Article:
May 25, 2018: Journal of Pediatric Psychology
Samuel M Waldron, Jeremy Gauntlett-Gilbert, Elizabeth Marks, Maria E Loades, Konrad Jacobs
Objective: Dispositional mindfulness is the general tendency to pay attention to present-moment awareness without judgment. The main aim of this cross-sectional study was to determine (a) whether dispositional mindfulness is associated with psychological distress in adolescents with chronic pain and low-level pain, and (b) whether it accounts for unique variance in distress after controlling for key variables from the pain literature. A secondary aim was to explore the relationship between dispositional mindfulness and functioning...
May 24, 2018: Journal of Pediatric Psychology
Yuko Okado, Christina Rowley, Sasja A Schepers, Alanna M Long, Sean Phipps
Objective: To examine individual differences in pediatric cancer survivors' psychosocial adjustment and test the psychosocial predictors, assessed 2-3 years earlier, of those differences. Method: Pediatric cancer survivors (n = 209, aged 8-17 years at baseline) and their parents were followed for 4 years. They provided reports of survivors' psychosocial adjustment at 3 years post-baseline, and latent profile analysis (LPA) was used to identify subgroups of survivors who differed on those reports...
May 24, 2018: Journal of Pediatric Psychology
Katie A Devine, Victoria W Willard, Matthew C Hocking, Jerod L Stapleton, David Rotter, William M Bukowski, Robert B Noll
Objective: To examine the psychometric properties of the Patient-Reported Outcomes Measurement Information System (PROMIS®) peer relationships short form (PR-SF), including association with peer-reported friendships, likeability, and social reputation. Method: 203 children (Mage = 10.12 years, SD = 2.37, range = 6-14) in Grades 1-8 completed the 8-item PR-SF and friendship nominations, like ratings, and social reputation measures about their peers during 2 classroom visits approximately 4 months apart, as part of a larger study...
May 24, 2018: Journal of Pediatric Psychology
Frank Muscara, Maria C McCarthy, Stephen J C Hearps, Jan M Nicholson, Kylie Burke, Anica Dimovski, Simone Darling, Meredith Rayner, Vicki A Anderson
Objective: Serious childhood illness is associated with significant parent psychological distress. This study aimed to (a) document acute and posttraumatic stress symptoms (PTSS) in parents of children with various life-threatening illnesses; (b) identify trajectory patterns of parental PTSS and recovery over 18 months; (c) determine psychosocial, demographic, and illness factors associated with trajectory group membership. Methods: In total, 159 parents (115 mothers, 44 fathers) from 122 families participated in a prospective, longitudinal study that assessed parent psychological responses across four time points-at diagnosis, and 3, 6, and 18 months later...
May 24, 2018: Journal of Pediatric Psychology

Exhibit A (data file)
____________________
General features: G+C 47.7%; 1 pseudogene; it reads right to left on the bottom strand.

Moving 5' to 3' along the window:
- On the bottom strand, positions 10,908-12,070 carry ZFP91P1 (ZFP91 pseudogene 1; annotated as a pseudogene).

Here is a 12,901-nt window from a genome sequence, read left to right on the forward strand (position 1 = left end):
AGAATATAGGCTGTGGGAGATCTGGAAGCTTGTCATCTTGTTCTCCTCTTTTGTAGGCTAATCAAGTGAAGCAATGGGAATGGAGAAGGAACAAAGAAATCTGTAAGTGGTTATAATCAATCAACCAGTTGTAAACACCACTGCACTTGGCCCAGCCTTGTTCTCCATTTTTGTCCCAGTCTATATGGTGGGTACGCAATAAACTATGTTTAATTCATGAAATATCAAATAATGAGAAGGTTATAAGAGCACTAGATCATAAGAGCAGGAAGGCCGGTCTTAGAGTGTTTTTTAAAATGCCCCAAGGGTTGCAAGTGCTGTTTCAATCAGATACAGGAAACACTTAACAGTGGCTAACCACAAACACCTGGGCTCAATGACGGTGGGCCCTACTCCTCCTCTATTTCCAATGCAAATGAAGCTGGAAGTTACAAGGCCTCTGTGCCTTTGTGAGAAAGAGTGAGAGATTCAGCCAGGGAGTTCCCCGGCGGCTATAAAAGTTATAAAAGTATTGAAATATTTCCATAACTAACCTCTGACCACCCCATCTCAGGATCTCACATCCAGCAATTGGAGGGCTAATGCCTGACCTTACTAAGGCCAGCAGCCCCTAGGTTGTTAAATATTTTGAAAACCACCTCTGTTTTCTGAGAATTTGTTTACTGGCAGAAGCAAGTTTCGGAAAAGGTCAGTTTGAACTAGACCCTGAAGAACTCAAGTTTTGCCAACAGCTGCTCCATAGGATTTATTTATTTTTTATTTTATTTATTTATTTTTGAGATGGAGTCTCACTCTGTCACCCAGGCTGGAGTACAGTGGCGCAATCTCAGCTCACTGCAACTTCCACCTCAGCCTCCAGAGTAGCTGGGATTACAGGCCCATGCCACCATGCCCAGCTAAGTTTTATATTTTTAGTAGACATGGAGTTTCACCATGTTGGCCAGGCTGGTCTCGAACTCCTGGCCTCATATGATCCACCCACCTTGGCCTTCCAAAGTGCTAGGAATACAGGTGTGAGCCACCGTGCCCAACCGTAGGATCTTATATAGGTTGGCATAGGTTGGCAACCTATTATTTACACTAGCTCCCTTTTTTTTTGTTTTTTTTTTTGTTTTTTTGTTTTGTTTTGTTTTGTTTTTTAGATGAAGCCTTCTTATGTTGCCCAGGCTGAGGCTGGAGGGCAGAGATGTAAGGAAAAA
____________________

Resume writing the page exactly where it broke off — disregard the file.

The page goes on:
Victoria A Miller, Abbas F Jawad
Objective: To assess developmental trajectories of decision-making involvement (DMI), defined as the ways in which parents and children engage each other in decision-making about illness management, in youth with type 1 diabetes (T1D) and examine the effects of DMI on levels of and changes in adherence with age. Methods: Participants included 117 youth with T1D, enrolled at ages 8-16 years and assessed five times over 2 years. The cohort sequential design allowed for the approximation of the longitudinal curve from age 8 to 19 from overlapping cohort segments...
May 17, 2018: Journal of Pediatric Psychology
Mike K Kemani, Marie Kanstrup, Abbie Jordan, Line Caes, Jeremy Gauntlett-Gilbert
Objective: Parental factors are central in the development and maintenance of chronic pain in youths. Only a handful of studies have investigated the impact of psychological treatments for pediatric chronic pain on parental factors, and the relationships between changes in parental and adolescent factors. In the current study, we evaluated the effects of an intensive interdisciplinary pain treatment (IIPT) program based on Acceptance and Commitment Therapy (ACT) for adolescents with chronic pain, on adolescent and parental variables, and the relationship between parental psychological flexibility and adolescent pain acceptance...
May 17, 2018: Journal of Pediatric Psychology
Eleanor R Mackey, Marni Jacobs, Evan P Nadler, Alexandra Olson, Alaina Pearce, J Bradley C Cherry, Sheela N Magge, Michele Mietus-Snyer, Chandan Vaidya
Objectives: Evidence in adults suggests that improvements in cognitive performance may follow weight loss resulting from bariatric surgery, and baseline cognitive performance may be associated with weight loss following surgery. This has not been evaluated in adolescents. Method: Participants were 38 adolescents of age 14-21 years composed of three groups: (1) 12 adolescents with severe obesity who received vertical sleeve gastrectomy during the study (VSG); (2) 14 adolescents with severe obesity who were wait-listed for VSG (WL); and (3) 12 healthy weight controls (HC)...
May 16, 2018: Journal of Pediatric Psychology